Do people offer you a seat on public transport? How do you feel about it? 110

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Travelling on public transport can be a pain, but it’s something you’ve just got to do from time to time or – if you are still working – five days a week to get to and from work.

It is usually time-consuming too, stealing valuable time from our lives we’d prefer to spend with our families.

In fact, not having to do the daily commute is one of the things people look forward to the most when it comes to the time to pull the plug on full-time work.

Each form of public transport comes with its own sort of protocol, too. You don’t sit down close to someone if there is option, for example. You don’t make noise in “quiet” carriages.

But there’s also another one: stand up for seniors, pregnant women and those less able than yourself.

And the other day, someone did it for me, not once but three times. The people who offered were all totally different: a man of about 50, a father with young children and a woman about 30.

It was the first time I had commuted on public transport for many years and I was nonplused when it first happened.

“Who, me?” I thought, looking around. “Why is he/she offering me a seat?”

Then it suddenly dawned on me. At almost 60, I qualified for “senior” status.

I felt happy but sad at the same time. The politeness of the other travellers reinforced my faith in human nature and showed that common courtesy was alive and well. But the fact that “young me” was old enough to justify it made me sad.

I cheered myself up by telling myself that it was probably because I was a woman they did it. I ignored the little voice inside my head that pointed out one of the people who had offered me a seat was a woman too.

And, when all is said and done, there’s one huge plus to the senior status: you can enjoy sitting down!

Let’s talk: What is your experience as a baby boomer on public transport? Do people offer  you a seat? If so do you think it’s because of your age – or your sex?


Starts at 60 Writers

The Starts at 60 writers team seek out interesting topics and write them especially for you.

  1. I catch a bus 5 days a week for work and am in the difficult situation of looking fit and well but having musculoskeletal issues that make it impossible to stand up on a bus. I am also tall, so only fit in the disabled seats. I would love people to offer me a seat. As it is I have had to become quite assertive about asking people if they actually need the disabled seat, because I do. I suppose it’s character building…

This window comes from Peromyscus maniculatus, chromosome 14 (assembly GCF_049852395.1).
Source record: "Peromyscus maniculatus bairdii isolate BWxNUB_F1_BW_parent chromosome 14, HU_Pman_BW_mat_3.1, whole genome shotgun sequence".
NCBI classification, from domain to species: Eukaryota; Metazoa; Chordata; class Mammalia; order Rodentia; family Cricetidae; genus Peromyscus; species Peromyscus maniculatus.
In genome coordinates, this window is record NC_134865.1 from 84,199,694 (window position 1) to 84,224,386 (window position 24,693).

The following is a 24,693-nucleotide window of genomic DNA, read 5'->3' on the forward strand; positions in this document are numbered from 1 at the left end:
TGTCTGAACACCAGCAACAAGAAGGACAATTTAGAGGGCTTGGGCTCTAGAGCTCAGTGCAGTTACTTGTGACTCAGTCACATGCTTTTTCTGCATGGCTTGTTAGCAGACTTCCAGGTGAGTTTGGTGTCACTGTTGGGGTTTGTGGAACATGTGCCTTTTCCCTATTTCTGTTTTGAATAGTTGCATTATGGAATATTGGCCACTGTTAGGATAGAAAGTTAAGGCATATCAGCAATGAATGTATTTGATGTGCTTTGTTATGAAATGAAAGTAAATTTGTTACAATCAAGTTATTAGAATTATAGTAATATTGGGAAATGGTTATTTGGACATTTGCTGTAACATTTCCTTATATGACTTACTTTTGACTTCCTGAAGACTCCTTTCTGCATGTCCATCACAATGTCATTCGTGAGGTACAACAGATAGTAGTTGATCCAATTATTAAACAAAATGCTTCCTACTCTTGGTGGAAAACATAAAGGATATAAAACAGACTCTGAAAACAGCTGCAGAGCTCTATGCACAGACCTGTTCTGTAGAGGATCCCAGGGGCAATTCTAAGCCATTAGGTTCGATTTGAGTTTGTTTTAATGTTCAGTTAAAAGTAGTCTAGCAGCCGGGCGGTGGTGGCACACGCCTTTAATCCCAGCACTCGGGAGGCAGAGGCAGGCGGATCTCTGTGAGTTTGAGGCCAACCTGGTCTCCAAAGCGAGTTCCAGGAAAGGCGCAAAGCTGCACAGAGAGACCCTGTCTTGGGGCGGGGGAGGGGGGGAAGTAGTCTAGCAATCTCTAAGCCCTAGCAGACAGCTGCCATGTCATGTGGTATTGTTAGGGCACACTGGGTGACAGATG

2. I am travelling overseas at the moment. I must admit I have been very grateful when offered a seat. I particularly noticed this in Portugal where I was offered a seat by a young person on several occasions, as were other older travellers. After 6 months of being a “tourist” my body is beginning to feel the strain, much as I hate to admit it!

  3. You take your chances travelling on public transport .. To be offered a seat is a privilege and not a right… Everyone pays the same fare and may have further to travel than you do .. Some may have an unseen disability also and many are just as tired at the end of a busy day .. Just be grateful if offered a seat or stand in silence !!

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  4. I can remember traveling from the northern beaches in Sydney to the city via bus and ferry, 7 months pregnant, standing on the bus then a crowded ferry, not one person offered me a seat. Other passengers looked at me knowing I was pregnant, but looked away when I turned around looking for a seat…eventually a woman of aprox 50 offered me her seat, I was greatful and thanked her….then had to almost crawl under that seat as she lectured the ferry passengers about manners and pregnant women and aged persons. The trip home had further interesting events, as not one but 4 people offered to find me a seat, you see they also travelled to the city that morning on the same ferry, and were looking around for the lady that had made her not so pretty speach. I guess they were afraid of the possible consequences if I was left standing. I can laugh now, but I was not well at the time and found the whole trip very stressful.

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    • I at then 60 gave up my seat to a pregnant girl, who also had a child in tow because no one else offered., even young men… No one is taught manners or respect these days, its a Me Me Me all about me world I am afraid. So glad my childrenand grandchildren have respect, its so good to see.

  5. At this point in my life I am happy to stand because I can. I dont use public transport a lot but we have buses in Canberra that have designated seats for seniors. Dont know how that works during peak times though.

  6. We were taught at school to stand for the elderly, workers and pregnant women and Prefects were on every bus to enforce it. If you did not stand you were reported and made to do playground duty for a week. Today that is not being taught or enforced by schools or taught by parents and it has not been done so for generations

  7. They did in the fifties, sixties, seventies, less in the eighties, vary rare in the nineties, and the last 15 years it is every man for themselves. But then again, all we hear is equality. We can’t have it both ways. It is what we allow to happen. Me, well I love being in the company of those who were happy to pop a hand out or offer a seat.

  8. When I was in my thirties and catching buses to and from work I would stand for any elderly person. An elderly gentleman offered me his seat once but I thanked him and told him to sit.if any school kids were sitting and the bus was full the driver would tell the kids to stand and give their seats to older ppl. Don’t know about today haven’t been n a bus for some years.

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